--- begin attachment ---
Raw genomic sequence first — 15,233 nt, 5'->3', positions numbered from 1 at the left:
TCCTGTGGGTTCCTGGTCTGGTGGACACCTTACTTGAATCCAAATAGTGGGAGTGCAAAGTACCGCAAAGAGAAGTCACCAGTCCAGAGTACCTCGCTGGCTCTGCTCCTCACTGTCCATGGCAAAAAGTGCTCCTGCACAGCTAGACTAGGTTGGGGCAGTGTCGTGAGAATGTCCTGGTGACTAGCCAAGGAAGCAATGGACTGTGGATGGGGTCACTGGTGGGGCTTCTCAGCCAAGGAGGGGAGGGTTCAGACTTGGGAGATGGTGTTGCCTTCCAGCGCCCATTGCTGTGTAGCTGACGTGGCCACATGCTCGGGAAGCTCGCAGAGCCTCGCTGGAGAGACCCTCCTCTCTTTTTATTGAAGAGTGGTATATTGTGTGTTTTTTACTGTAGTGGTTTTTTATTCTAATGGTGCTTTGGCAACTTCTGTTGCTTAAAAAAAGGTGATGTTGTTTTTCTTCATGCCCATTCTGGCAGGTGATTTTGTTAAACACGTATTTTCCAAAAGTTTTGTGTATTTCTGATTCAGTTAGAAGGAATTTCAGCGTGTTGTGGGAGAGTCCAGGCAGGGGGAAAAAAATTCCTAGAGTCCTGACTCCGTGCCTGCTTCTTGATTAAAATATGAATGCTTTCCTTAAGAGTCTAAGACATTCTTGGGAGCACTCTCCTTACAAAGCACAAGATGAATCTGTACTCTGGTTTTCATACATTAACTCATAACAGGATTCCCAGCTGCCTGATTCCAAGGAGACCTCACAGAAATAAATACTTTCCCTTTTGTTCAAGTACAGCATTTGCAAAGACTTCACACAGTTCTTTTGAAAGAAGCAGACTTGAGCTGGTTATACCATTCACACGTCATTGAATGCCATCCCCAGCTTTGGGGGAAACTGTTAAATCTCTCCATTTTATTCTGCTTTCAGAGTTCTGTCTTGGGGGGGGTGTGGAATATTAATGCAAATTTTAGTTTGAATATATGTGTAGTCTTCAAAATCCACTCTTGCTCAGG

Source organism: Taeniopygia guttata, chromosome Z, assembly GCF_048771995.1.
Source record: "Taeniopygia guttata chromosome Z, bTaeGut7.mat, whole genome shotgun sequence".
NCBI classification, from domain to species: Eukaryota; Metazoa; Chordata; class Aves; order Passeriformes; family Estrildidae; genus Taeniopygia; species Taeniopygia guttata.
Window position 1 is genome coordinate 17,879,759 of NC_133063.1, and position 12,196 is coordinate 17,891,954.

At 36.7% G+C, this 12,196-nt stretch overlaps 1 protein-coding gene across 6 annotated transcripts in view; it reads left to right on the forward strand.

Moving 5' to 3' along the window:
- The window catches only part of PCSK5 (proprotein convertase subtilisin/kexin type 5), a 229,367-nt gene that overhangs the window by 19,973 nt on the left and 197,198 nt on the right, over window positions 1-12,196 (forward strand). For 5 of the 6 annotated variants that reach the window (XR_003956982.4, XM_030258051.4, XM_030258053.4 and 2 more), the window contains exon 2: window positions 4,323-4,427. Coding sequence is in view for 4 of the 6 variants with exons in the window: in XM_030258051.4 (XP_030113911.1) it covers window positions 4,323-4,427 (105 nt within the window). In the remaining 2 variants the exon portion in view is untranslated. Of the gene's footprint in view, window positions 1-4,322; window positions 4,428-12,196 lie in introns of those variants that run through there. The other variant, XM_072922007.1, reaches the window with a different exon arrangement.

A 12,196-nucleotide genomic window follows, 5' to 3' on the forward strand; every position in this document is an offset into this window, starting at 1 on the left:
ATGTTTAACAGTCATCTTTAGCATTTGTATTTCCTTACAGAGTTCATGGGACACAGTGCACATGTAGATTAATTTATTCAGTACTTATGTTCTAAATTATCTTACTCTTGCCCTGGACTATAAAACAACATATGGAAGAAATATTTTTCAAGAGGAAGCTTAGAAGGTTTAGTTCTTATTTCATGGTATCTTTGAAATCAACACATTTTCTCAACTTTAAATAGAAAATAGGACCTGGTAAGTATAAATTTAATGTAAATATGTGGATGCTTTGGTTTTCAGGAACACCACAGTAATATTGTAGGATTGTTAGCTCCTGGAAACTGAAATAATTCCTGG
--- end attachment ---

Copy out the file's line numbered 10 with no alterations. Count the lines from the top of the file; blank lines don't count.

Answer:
A 12,196-nucleotide genomic window follows, 5' to 3' on the forward strand; every position in this document is an offset into this window, starting at 1 on the left: